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Willow Review Rewind


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On 11/30/2022 at 01:00 PM by Jamie Alston

Rooting for the little guy.
RECOMMENDATION:

For anyone looking for a streamlined NES Zelda experience without the esoteric puzzles.

Willow is a 1988 dark fantasy movie I never watched as a child. Yet the name still rings a nostalgic bell in my brain. Strangely, I didn’t consciously pay it much attention until I stumbled across the NES game sometime in the mid-2000s. But seeing the name and characters on the cover felt deeply familiar in a way I still grapple to understand. Maybe I saw the movie poster and heard its name in passing as a kid but didn’t think much of it until discovering the video game later in life. Initially released by Capcom in 1989, Willow was a calculated attempt to create a game with broader appeal since it was based on a property with characters familiar to its audience. Fortunately for Capcom, those calculations were entirely correct.

The game plays fast and loose with the plot from the movie. The principal characters remain intact but are introduced differently throughout the game. The story starts with two spirit messengers, Bavmorda of the sky and Fin Raziel of the earth. Bavmorda, consumed with greed for power, transforms Fin Raziel into a small animal unable to oppose her plans for world domination. Willow Ufgood is chosen from his village to defeat Bavmorda and her mighty army.

Where the arcade version is a side-scrolling action game, the NES port plays more like The Legend of Zelda. As with that game, Willow is played from a top-down viewpoint with a heavy focus on exploring a sprawling world. Much like Link, his primary weapon is a sword wielded by swinging in an arc motion or a forward strike. And he also gains an assortment of shields and secondary offensive and defensive abilities. Unlike in Legend of Zelda, however, the game also includes RPG elements such as experience points and HP/MP.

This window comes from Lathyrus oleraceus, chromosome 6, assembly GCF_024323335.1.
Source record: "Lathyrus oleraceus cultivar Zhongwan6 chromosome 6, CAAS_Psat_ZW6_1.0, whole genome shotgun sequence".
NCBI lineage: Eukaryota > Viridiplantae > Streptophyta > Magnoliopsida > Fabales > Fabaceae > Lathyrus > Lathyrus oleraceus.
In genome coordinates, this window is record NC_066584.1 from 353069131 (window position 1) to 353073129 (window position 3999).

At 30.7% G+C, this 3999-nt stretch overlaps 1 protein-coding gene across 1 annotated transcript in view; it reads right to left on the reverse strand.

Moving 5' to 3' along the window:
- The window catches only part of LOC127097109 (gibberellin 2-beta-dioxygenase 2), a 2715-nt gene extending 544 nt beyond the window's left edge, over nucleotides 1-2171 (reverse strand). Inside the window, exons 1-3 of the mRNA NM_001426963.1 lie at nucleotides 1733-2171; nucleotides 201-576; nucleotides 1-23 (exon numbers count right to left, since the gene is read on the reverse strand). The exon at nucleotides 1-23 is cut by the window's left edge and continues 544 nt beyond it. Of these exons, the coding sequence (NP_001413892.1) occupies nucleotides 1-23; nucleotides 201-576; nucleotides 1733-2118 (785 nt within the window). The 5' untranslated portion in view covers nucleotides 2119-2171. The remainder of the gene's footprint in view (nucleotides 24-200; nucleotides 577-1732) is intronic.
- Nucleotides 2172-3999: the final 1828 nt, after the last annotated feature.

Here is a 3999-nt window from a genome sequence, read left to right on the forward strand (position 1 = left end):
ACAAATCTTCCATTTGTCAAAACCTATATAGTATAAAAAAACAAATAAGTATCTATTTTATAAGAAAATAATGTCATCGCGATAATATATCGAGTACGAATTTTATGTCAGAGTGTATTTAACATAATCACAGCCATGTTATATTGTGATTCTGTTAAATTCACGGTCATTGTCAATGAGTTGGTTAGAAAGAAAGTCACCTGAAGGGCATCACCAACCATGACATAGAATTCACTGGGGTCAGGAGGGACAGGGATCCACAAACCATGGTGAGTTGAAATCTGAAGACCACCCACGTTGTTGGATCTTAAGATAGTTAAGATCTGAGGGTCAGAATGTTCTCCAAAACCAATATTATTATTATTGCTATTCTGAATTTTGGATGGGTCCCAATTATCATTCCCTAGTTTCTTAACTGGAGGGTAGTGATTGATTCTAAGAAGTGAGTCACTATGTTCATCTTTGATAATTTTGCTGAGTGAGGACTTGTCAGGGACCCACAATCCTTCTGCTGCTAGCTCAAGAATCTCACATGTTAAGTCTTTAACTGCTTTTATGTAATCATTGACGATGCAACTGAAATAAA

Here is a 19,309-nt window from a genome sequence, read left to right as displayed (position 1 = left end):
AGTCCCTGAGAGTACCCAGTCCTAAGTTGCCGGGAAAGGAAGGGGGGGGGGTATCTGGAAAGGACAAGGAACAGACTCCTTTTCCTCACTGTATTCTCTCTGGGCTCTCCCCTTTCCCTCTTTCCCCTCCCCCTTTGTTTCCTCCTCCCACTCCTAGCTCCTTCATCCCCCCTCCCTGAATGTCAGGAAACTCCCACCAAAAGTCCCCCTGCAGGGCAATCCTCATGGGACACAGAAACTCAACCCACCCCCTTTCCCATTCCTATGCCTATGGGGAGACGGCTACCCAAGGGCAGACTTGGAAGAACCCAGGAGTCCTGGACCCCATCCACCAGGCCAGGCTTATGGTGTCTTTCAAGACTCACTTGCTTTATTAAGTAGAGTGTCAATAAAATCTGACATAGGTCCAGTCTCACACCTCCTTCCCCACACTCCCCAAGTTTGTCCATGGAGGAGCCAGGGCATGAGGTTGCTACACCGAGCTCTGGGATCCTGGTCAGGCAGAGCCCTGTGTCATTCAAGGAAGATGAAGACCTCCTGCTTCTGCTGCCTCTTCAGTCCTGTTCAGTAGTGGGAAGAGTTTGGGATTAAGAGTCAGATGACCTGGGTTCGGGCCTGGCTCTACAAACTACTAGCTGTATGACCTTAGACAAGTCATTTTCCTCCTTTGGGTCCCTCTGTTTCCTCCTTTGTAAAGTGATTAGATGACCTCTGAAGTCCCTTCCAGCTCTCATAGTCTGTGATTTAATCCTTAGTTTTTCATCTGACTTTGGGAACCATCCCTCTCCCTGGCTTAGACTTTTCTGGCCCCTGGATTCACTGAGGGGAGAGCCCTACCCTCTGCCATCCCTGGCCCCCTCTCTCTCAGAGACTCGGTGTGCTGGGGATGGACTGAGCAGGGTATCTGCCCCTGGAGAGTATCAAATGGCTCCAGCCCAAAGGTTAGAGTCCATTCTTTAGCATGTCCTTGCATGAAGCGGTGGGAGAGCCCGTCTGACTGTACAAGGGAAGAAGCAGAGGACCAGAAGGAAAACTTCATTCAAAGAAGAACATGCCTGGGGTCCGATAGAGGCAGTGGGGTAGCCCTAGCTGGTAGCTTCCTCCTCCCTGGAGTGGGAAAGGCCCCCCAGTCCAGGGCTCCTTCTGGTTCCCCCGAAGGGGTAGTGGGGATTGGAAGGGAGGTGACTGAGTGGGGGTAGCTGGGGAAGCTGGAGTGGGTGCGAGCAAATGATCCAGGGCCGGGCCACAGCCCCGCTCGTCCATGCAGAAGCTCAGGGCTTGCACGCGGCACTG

All equipment and items are either found in treasure chests or given to you by someone to help you on the journey. There are no shops or currency at all in the game. But that isn’t to say that acquiring weapons doesn’t come at a cost. And this is where things get interesting.

While you can easily acquire new swords to increase attack strength, wielding them proficiently requires enough experience points to level up properly. If his current level is too low, Willow just sluggishly swings the blade as if it weighs a ton. But as he gains levels, his dexterity improves so he can make quick slashes to fend off attacks with greater ease. This implementation of the experience system gives players the impetus to battle enemies instead of merely skipping to the next screen through much of the game.

Enemies mostly appear at random on the field or in dungeons. Sometimes their placement can be hard to avoid, and other times just plain unfair. Most annoying are the crabs that spring from water and quickly ram you with their shell. Other enemies can only be defeated with one particular sword, but the game doesn’t explain that to you beyond a quick blurb from one of the NPCs. What’s worse is that several of these enemy types can wreak havoc with their magic abilities and make short work of you if caught unawares.

The other downside is the game’s checkpoint system. If you die, you’ll continue based on the last experience level you reached. This can be problematic if you advance a good portion of the journey by collecting items and discovering new areas only to die before gaining enough EXP to reach the next level. All that progress is lost, and you’re forced to redo everything again, sometimes starting at a checkpoint far from the area where you died. Also, in place of battery backup saves, the game uses an 18-character password system to save progress. It was acceptable for the time, but now it’s a real hassle to be stuck in an age of savestates and ample data storage.

As a late 80s NES game, the graphics are consistent with the reputation for high quality for which Capcom is famous. The bright colors and detailed character sprites make for a satisfying adventure. The soundtrack is scored by Harumi Fujita- famed composer of Bionic Commando and Mega Man 3, among other Capcom gems. She uses her NES audio mastery to construct a medley of memorable chiptunes.